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Rosacea Review - Newsletter of the National Rosacea Society

Q&A: Acne and Rosacea & Long-Term Medication Use

Q. I suffer from regular acne in addition to rosacea. Is this common?

A. Rosacea and regular acne, called acne vulgaris, usually appear separately but some patients can be affected by both. While both conditions in adults are often informally referred to as "adult acne," they are two separate diseases, each requiring different therapy. Acne vulgaris is associated with increased stimulation of the oil glands, resulting in oiliness, blackheads and pimples on the face, and sometimes the back, shoulders or chest. Rosacea seems to be linked to the vascular network of the facial skin and causes redness, bumps, pimples and other symptoms that rarely go beyond the face. Special care is necessary in treating patients with both conditions because some standard medications for acne vulgaris can make rosacea worse.

 

Q. I have been using a topical antibiotic to keep my rosacea under control for years now. Are there any dangers to long-term use of a topical medication?

A. Doctors widely prescribe topical antibiotics as long-term therapy for rosacea, and no study to date has documented any reason for danger or concern. Topical treatments usually minimize side effects because the amount of medication absorbed into the bloodstream is either absent or minuscule. If you still have real concerns about long-term use of your topical treatment, discuss them with your dermatologist.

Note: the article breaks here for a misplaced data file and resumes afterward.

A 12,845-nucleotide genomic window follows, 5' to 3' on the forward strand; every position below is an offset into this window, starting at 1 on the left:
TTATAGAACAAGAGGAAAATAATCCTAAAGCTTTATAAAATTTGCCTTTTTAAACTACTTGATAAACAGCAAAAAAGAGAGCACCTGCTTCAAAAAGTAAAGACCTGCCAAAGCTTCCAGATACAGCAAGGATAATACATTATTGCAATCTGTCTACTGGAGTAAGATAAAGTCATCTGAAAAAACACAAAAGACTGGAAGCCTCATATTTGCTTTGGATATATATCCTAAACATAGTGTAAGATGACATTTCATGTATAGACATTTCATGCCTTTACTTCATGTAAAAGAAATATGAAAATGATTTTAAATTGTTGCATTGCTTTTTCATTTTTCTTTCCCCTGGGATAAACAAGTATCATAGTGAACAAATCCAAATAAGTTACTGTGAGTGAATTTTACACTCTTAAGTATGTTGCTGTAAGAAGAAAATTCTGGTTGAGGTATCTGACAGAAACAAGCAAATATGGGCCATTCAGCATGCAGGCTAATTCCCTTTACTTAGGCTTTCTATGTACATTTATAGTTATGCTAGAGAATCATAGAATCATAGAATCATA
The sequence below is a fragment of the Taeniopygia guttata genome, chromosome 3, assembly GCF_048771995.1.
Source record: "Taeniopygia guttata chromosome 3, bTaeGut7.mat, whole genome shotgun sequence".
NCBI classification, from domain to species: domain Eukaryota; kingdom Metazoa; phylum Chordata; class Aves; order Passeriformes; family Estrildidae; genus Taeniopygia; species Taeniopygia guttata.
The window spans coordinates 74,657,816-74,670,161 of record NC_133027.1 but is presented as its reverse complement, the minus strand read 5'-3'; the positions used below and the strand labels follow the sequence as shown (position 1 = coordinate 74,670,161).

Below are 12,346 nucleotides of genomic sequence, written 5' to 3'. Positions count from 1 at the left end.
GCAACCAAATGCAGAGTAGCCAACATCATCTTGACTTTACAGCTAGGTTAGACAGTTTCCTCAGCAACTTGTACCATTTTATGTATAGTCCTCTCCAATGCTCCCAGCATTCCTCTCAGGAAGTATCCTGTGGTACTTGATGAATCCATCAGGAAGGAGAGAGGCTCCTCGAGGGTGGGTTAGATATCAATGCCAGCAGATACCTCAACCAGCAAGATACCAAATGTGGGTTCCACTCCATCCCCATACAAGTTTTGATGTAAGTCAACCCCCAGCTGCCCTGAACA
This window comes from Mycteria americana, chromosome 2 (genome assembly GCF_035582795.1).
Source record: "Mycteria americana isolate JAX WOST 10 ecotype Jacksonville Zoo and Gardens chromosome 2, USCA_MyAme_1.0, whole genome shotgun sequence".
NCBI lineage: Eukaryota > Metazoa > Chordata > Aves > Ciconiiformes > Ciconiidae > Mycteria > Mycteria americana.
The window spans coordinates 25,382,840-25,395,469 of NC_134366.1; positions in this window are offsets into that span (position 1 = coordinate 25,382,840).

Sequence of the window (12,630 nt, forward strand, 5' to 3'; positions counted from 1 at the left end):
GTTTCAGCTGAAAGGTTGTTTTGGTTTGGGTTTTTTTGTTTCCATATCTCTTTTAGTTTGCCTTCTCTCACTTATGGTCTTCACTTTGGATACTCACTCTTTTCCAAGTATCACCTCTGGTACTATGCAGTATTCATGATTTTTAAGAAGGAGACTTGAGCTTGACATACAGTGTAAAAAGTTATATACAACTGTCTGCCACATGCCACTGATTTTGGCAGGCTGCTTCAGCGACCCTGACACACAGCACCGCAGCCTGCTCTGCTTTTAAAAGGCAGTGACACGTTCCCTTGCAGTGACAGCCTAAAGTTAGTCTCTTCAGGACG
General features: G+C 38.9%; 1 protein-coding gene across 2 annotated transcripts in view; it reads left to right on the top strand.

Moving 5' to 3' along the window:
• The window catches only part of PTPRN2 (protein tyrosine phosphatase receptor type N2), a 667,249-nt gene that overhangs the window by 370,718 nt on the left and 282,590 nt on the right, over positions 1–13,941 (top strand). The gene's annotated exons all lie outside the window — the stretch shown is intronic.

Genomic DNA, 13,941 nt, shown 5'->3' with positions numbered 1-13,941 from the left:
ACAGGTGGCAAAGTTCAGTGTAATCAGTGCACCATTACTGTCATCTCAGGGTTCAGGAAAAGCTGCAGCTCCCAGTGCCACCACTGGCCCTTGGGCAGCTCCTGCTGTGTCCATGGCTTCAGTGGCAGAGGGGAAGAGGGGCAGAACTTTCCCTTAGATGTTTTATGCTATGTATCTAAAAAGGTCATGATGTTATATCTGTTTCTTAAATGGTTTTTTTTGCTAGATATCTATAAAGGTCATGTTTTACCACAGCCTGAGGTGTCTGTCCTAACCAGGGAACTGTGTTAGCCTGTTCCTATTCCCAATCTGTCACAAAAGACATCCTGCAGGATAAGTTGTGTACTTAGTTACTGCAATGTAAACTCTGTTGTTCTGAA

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Readers of Rosacea Review are invited to submit Questions to the "Q & A" column, to be used as space permits. Address your Questions to:

Rosacea Review
196 James St.
Barrington, Illinois 60010

 

 

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National Rosacea Society
196 James St.
Barrington, IL 60010

Our Mission

The National Rosacea Society is a 501(c)(3) nonprofit organization whose mission is to improve the lives of people with rosacea by raising awareness, providing public health information and supporting medical research on this widespread but little-known disorder. The information the Society provides should not be considered medical advice, nor is it intended to replace

consultation with a qualified physician. The Society does not evaluate, endorse or recommend any particular medications, products, equipment or treatments. Rosacea may vary substantially from one patient to another, and treatment must be tailored by a physician for each individual case. For more information, visit About Us.